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Issue No. 316 21 July 2006  
E D I T O R I A L

Call Security
There's a bloke, a pollster, prowling the country with a tale for the centre-left about messages and constituencies.

F E A T U R E S

Interview: The Month Of Living Dangerously
When the mobs took over the streets of Dili it was the people of East Timor that bore the brunt. Elisabeth Lino de Araujo from Union Aid Abroad-APHEDA was there to witness what happened.

Unions: Staying Mum
Penrith mums, Linda Everingham and Jo Jacobson, are at the heart of a grassroots campaign to boot Jackie Kelly, out of federal parliament. Jim Marr caught up with one half of the sister act.

Economics: Precious Metals
There's a lot of spin around AWAs in the mining industry, but Tony Maher argues all that glitters is not gold.

Industrial: The Cold 100
The Iemma Government has come up with 100 reasons why WorkChoices is a dud, with 100 examples of ripped off workers

History: The Vinegar Hill Mob
This month's Blacktown Rally was not the first time workers had stood up for their rights in the region, writes Andrew Moore.

Legal: Free Agents
Is an independent contractor a small businessperson or a worker? The answer depends upon whether the contractor is genuinely ‘independent’ or not, writes Even Jones.

Politics: Under The Influence
Bob Gould thinks Sonny Bill Williams is a hunk; he reveals all in a left wing view of The Bulletin’s 100 most influential Australians, questioning the relevance of some, and adding a few of his own.

International: How Swede It Was
Geoff Dow pays tribute to the passing of Rudolf Meidner, one of the architects of the Swedish model of capitalism.

Review: Keating's Men Slam Dance on Howard
These punk rockers are out to KO WorkChoices. Nathan Brown joins the fray.

N E W S

 Hendification Blurs WorkChoices ll

 Visa Rorts Minister Urged to Quit

 Organiser On Front Line

 Fire Brigade Chokes on Tests

 Union Backs Man of Steel

 $3 Billion Dollar Chalkies

 Lib Pans Telstra Job Cuts

 James Hardie Joins AWA Crusade

 Job Network Unravels

 Andrews Discovers Irony

 Big Business Bashes Bush

 Howard Pinches Pay

 Tilers Spark Korean Protest

 Activists What's On

C O L U M N S

The Soapbox
Work Choice: US Military Style
John Howard has learnt a few lessons on workers rights from his Texan buddy, writes Rowan Cahill.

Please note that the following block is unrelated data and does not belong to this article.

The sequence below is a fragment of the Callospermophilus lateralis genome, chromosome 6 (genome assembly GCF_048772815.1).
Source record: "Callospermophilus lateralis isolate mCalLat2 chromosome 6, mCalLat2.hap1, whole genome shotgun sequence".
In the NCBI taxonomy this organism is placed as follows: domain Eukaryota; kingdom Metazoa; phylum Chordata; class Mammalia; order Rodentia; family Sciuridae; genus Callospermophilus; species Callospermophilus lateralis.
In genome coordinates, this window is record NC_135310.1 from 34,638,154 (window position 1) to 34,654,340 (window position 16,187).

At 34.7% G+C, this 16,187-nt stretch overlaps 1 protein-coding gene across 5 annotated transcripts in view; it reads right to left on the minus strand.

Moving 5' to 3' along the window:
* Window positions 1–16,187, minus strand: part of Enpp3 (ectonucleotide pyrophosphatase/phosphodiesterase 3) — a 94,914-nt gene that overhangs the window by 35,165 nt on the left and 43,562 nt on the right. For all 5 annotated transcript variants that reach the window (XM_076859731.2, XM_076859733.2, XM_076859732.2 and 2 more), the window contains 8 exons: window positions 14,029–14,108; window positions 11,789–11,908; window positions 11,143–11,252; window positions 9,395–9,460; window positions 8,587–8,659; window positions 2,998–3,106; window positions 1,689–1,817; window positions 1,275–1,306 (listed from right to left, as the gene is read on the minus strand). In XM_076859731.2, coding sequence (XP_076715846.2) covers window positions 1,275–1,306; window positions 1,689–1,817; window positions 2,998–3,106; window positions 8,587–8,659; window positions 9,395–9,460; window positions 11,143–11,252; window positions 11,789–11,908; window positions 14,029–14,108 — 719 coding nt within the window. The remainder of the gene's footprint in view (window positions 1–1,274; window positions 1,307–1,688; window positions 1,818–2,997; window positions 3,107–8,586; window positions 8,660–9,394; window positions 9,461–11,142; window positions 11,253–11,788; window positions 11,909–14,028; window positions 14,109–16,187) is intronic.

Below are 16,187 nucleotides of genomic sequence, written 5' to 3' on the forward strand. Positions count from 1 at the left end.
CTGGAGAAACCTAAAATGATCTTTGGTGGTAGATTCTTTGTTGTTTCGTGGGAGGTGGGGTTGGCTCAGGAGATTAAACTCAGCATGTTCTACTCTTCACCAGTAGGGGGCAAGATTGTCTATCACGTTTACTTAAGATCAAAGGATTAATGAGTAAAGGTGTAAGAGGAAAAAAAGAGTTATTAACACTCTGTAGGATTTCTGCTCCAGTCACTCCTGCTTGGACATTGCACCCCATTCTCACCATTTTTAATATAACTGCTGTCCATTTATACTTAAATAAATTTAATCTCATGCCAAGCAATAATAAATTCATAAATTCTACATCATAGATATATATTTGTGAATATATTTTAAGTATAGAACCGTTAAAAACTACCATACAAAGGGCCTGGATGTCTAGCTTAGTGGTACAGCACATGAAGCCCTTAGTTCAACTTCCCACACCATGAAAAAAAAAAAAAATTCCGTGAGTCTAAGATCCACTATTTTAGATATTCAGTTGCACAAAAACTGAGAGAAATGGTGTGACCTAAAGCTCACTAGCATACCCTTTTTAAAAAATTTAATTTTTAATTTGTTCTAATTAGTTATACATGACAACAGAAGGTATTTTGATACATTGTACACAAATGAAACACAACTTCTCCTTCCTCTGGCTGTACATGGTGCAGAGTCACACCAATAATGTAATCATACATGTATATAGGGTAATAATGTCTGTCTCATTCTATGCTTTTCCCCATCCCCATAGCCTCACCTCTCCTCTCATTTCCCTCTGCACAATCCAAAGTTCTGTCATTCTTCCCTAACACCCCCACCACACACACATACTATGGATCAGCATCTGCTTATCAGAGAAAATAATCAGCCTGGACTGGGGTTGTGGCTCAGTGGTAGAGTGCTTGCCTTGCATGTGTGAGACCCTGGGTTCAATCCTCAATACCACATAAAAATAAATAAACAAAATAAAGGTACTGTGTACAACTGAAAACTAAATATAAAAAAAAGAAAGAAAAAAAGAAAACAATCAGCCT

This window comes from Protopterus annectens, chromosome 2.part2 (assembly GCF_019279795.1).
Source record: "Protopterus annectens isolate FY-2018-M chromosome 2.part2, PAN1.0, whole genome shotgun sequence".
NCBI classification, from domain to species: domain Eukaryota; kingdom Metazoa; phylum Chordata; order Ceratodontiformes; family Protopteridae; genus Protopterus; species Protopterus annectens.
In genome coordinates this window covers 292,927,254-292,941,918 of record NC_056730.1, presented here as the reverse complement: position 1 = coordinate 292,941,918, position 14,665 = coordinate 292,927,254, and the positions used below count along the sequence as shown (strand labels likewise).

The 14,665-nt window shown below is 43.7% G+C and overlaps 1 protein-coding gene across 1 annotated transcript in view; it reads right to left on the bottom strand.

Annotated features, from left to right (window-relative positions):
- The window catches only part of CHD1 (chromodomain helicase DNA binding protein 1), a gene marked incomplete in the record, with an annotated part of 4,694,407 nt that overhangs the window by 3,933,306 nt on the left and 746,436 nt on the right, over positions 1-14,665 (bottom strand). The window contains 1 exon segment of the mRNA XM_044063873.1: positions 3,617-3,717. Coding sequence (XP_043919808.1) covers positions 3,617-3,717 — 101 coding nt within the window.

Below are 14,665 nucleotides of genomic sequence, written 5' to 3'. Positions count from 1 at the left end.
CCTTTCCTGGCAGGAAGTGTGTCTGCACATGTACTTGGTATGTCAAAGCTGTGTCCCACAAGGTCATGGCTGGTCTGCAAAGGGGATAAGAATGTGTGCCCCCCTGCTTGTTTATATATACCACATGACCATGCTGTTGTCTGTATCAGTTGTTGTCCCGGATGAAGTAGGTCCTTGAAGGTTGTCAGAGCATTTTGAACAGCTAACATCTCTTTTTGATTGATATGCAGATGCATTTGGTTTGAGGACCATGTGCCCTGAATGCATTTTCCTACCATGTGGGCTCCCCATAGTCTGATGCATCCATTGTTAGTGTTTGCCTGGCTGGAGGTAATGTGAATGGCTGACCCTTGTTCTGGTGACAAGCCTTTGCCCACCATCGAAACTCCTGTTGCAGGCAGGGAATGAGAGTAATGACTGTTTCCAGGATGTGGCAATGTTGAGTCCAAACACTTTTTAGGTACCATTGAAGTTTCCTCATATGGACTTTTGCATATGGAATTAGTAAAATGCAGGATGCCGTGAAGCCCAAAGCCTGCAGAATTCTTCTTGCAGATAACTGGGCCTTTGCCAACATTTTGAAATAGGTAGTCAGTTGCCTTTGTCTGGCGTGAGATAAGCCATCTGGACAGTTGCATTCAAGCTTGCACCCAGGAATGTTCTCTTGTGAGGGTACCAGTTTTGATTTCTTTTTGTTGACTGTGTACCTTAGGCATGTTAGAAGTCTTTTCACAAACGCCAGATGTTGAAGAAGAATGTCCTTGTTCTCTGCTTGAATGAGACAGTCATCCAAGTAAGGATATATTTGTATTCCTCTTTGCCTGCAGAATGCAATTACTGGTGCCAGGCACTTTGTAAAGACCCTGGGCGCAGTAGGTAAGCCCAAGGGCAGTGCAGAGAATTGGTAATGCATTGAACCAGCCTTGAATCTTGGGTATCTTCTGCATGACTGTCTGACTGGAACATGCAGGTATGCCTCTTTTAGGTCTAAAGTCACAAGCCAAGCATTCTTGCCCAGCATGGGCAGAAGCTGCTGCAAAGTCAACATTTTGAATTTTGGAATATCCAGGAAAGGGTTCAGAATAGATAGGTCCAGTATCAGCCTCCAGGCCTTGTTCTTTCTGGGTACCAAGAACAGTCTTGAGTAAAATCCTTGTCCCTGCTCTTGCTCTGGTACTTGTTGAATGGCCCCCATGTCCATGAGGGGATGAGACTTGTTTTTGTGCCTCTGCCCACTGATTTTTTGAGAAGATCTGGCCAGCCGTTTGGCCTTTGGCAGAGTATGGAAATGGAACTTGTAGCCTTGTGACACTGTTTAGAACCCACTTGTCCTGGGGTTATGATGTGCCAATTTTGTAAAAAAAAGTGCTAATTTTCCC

Politics
Westie Wing
As Pru Goward slams into the glass ceiling of the NSW Liberal Party, Ian West considers how women are faring under the Howard-Costello Government.

The Locker Room
A World Away
Phil Doyle is pleased that a display of subtle beauty and athletic grace has been overtaken by some good old-fashioned mindless violence

L E T T E R S
 Balancing Act
 Sick of Ants
 Swimming Uphill
 Praise from Belly
WHAT YOU CAN DO
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News

James Hardie Joins AWA Crusade


Asbestos villain James Hardie is pushing wage-cutting AWAs onto workers after stalling on collective negotiations for almost a year.

The AWAs, which would cost workers $200 a week on average, are being forced onto new starters and casuals at Carole Park, south west of Brisbane, who want to become permanent.

It is understood they are also being offered to current staff, involved in protracted enterprise agreement negotiations.

Hardies wants to force workers covered by the enterprise agreement at Carole Park and Meeanda, in Brisbane, onto site agreements which reduce the working week from a seven days to a five or six days, forgoing shift penalty rates.

The enterprise agreement expired in September last year, and workers have not had a pay increase.

"It's the old divide and conquer," said Australian Manufacturing Workers Union organiser Brendan Matthey.

Matthey said it was clear why Hardies had been stalling the enterprise agreement.

"They've been holding off for WorkChoices," he said.

The details of the Hardies AWAs have been kept confidential, but Matthey understands they are one-year agreements offering a four per cent pay-rise.

"In fact, I understand the conditions offered are not much more than the five minimum award conditions allowed under the new legislation," he said.

Hardies gained its corporate villain after stalling on compensation payments to victims of its asbestos products.


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